The big man from Canada came to Lincoln with plenty of fanfare: the Huskers finally found their center after years of under-sized or under-skilled players filling that role. Tshimanga struggled overall to make the transition to college basketball, but he did put together enough stretches of strong play to give Huskers fans hope for the future.
Tshimanga’s minutes – and his production – fluctuated throughout the season. He played 10 minutes in his first game (and shot 0-of-7 from the field) against Sacramento State, 20 in his second against Mary (with eight points and eight rebounds) and then he bounced between as few as three minutes and as many as 19 over the next 18 games including 10 games with less than 10 minutes of playing time.
Even after Ed Morrow Jr. went down with his foot injury, Tshimanga’s role didn’t immediately change. He played between seven and 12 minutes over the first four games Morrow missed, but with the team struggling, Coach Tim Miles decided to change things up and inserted the freshman into the starting lineup.
Tshimanga started the next nine games before returning to the bench for the last two games, and he averaged 16.9 minutes over those final 11 games after playing 10.2 minutes per game over the first 20 games. Three of his four double-digit scoring games came as a starter.
Part of Tshimanga’s limited minutes were a result of bad match-ups or poor play on his part, but even when he played well he struggled to play extended minutes because of foul trouble. Tshimanga averaged 7.1 fouls per 40 minutes, fouling out twice and committing four fouls in four other games. Too much physicality, being out of position, and slow reaction time all played a part. In other words, he struggled with the speed of the game and the way officials call it at the collegiate level.
Tshimanga was also fairly turnover-prone with a 22.6 percent turnover rate, second on the team only behind fellow freshman Isaiah Roby. Occasionally he would travel trying to execute a scoring move or fail to react to double-teams in time, but the primary source of his turnovers seemed to be the previous issue we covered: fouling. He committed what felt like at least one offensive foul per game, either on a moving screen or while trying to secure post position.
Finally, Tshimanga was pretty hit or miss as a finisher. Shooting less than 45 percent on shots almost entirely around the rim is less than ideal for a 6-foot-11 center. Tshimanga relied on his dominant left hand for the majority of his shot attempts, making him easier to guard, and even with the left he showed a lack of touch on a lot of his hooks or other shots in the paint.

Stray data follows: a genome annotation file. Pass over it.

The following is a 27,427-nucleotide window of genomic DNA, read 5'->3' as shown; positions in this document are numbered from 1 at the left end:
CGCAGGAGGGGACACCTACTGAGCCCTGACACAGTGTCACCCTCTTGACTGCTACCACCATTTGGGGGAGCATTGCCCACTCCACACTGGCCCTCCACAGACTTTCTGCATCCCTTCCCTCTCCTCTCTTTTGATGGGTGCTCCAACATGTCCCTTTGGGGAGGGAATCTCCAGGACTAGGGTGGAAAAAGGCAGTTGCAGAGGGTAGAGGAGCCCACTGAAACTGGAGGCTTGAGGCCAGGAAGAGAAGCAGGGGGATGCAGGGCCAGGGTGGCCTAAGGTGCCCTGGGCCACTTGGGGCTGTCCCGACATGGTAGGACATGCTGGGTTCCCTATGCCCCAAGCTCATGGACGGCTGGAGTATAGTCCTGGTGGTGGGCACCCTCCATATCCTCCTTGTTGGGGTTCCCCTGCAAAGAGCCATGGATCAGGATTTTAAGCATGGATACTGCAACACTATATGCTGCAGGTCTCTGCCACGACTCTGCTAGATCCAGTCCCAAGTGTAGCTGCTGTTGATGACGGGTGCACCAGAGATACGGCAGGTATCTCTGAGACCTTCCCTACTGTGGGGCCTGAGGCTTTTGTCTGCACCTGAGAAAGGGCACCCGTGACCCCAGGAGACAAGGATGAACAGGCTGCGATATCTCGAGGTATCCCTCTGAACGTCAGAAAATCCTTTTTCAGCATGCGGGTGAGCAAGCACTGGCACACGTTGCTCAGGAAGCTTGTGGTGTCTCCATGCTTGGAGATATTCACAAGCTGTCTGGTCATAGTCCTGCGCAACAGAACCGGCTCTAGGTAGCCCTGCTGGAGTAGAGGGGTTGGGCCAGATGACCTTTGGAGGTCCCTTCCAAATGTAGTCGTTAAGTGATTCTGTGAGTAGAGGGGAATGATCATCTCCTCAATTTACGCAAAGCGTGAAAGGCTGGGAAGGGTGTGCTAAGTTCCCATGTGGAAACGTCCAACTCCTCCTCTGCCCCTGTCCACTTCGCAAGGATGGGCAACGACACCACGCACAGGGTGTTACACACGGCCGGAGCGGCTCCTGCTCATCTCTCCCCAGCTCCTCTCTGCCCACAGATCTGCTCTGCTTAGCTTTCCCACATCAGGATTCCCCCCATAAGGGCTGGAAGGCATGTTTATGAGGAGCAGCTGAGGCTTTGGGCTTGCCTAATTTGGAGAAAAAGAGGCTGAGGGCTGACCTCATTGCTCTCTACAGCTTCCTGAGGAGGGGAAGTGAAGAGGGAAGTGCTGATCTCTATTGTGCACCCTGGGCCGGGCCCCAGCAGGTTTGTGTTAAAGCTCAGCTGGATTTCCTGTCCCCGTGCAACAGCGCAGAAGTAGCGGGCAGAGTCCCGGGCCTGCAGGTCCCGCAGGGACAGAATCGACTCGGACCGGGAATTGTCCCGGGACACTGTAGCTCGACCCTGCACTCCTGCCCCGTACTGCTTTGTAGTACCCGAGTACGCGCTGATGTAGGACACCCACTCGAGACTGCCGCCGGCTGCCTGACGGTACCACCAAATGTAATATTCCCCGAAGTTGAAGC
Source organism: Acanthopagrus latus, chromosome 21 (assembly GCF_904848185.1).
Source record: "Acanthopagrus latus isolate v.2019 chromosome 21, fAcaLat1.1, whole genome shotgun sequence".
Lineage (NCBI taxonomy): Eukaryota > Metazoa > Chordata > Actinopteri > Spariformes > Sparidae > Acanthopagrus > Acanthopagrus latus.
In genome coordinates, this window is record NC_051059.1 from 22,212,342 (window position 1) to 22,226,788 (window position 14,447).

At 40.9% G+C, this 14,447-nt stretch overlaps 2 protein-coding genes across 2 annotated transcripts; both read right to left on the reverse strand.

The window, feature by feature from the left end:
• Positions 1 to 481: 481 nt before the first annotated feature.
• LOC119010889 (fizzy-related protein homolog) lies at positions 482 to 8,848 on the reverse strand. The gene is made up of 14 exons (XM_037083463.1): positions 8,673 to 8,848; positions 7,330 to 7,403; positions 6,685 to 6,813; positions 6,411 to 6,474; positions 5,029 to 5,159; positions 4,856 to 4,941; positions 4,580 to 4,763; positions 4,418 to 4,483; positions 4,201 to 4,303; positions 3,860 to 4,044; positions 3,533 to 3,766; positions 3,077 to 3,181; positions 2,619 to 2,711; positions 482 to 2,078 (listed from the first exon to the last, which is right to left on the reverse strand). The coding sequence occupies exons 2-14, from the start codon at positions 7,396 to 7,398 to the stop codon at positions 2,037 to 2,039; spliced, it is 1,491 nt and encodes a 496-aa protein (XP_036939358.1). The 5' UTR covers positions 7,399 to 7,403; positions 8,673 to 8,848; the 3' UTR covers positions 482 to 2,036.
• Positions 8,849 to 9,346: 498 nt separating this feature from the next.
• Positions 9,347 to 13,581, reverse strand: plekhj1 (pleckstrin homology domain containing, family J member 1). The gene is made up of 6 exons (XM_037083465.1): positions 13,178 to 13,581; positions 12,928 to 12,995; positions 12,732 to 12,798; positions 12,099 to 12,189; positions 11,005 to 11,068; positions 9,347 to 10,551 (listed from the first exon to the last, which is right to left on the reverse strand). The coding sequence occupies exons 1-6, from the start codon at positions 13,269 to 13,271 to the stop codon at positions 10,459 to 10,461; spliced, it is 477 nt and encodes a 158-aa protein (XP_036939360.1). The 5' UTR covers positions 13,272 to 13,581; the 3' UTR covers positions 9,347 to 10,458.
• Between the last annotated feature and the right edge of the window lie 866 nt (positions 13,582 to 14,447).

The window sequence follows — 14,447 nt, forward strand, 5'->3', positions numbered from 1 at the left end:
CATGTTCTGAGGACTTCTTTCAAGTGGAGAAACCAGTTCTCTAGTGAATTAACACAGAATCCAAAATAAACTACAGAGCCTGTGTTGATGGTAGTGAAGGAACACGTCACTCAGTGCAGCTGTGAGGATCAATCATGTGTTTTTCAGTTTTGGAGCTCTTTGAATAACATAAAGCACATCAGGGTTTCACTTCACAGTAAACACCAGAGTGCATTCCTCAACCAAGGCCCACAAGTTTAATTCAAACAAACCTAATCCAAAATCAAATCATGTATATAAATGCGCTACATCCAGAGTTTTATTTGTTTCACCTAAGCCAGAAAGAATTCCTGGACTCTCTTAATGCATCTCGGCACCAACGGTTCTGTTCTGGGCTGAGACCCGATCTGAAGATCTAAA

Now that may seem like a lot of negatives, but Tshimanga was raw when he arrived in Lincoln and probably could have used a redshirt season to work on his body and his game. However, Nebraska needed him right away and he did make terrific strides as the season played out.
Tshimanga has prototypical center size, and as the saying goes that’s something you can’t teach. While he did blow more than a few easy looks at times, he also developed into a legitimate post scorer for stretches, showing off a nice left-handed jump-hook as well as an advanced post move here and there. Per minute, he wasn’t far behind Ed Morrow Jr. in terms of rebounding either. He grabbed seven or more rebounds seven times including a season-high 10 boards against Wisconsin on Feb. 9.
Away from the court, Tshimanga has proven to be quite a character and a great teammate as well as an incredibly hard worker by all reports. On the court, Tshimanga strung together stretches of near-dominance, which inspires a lot of hope for the future.
Best Performance: In a 72-61 loss to Michigan State on Feb. 2, Tshimanga played a season-high 24 points scored a season-high 15 points on 5-of-7 from the field and 5-of-6 from the free-throw line, grabbed nine rebounds including five on the offensive end and blocked one shot while committing just two personal fouls.
Morrow’s decision to transfer opens the door for Tshimanga to grab hold of a significant role so long as he can learn to avoid fouls and stay on the floor. With Tshimanga on the floor, the Huskers have a player that can match up size-wise against any center the other team throws out there (except maybe Purdue’s Isaac Haas). He provides an option for some interior scoring as well as an effective finisher in the pick-and-roll, strong rebounding and some rim protection.
A reasonable projection for Tshimanga as a sophomore if he is able to progress this summer would be something similar to what Morrow produced this season: somewhere in the area of nine points and seven rebounds while shooting just over 50 percent from the field. The Huskers are going to hit the grad transfer market hard looking for another center to spare any of the power forwards on the roster from having to play in the middle too often, but at this point they’d be more likely to find someone to back Tshimanga up rather than push him back to the bench.
Jacob is in his third year with Hail Varsity covering Husker athletics. He has also written extensively for SB Nation’s Bright Side of the Sun and The Creightonian. His love of basketball can best be described as an obsession and if you need to find him, he’s probably in a gym somewhere watching, coaching or playing hoops.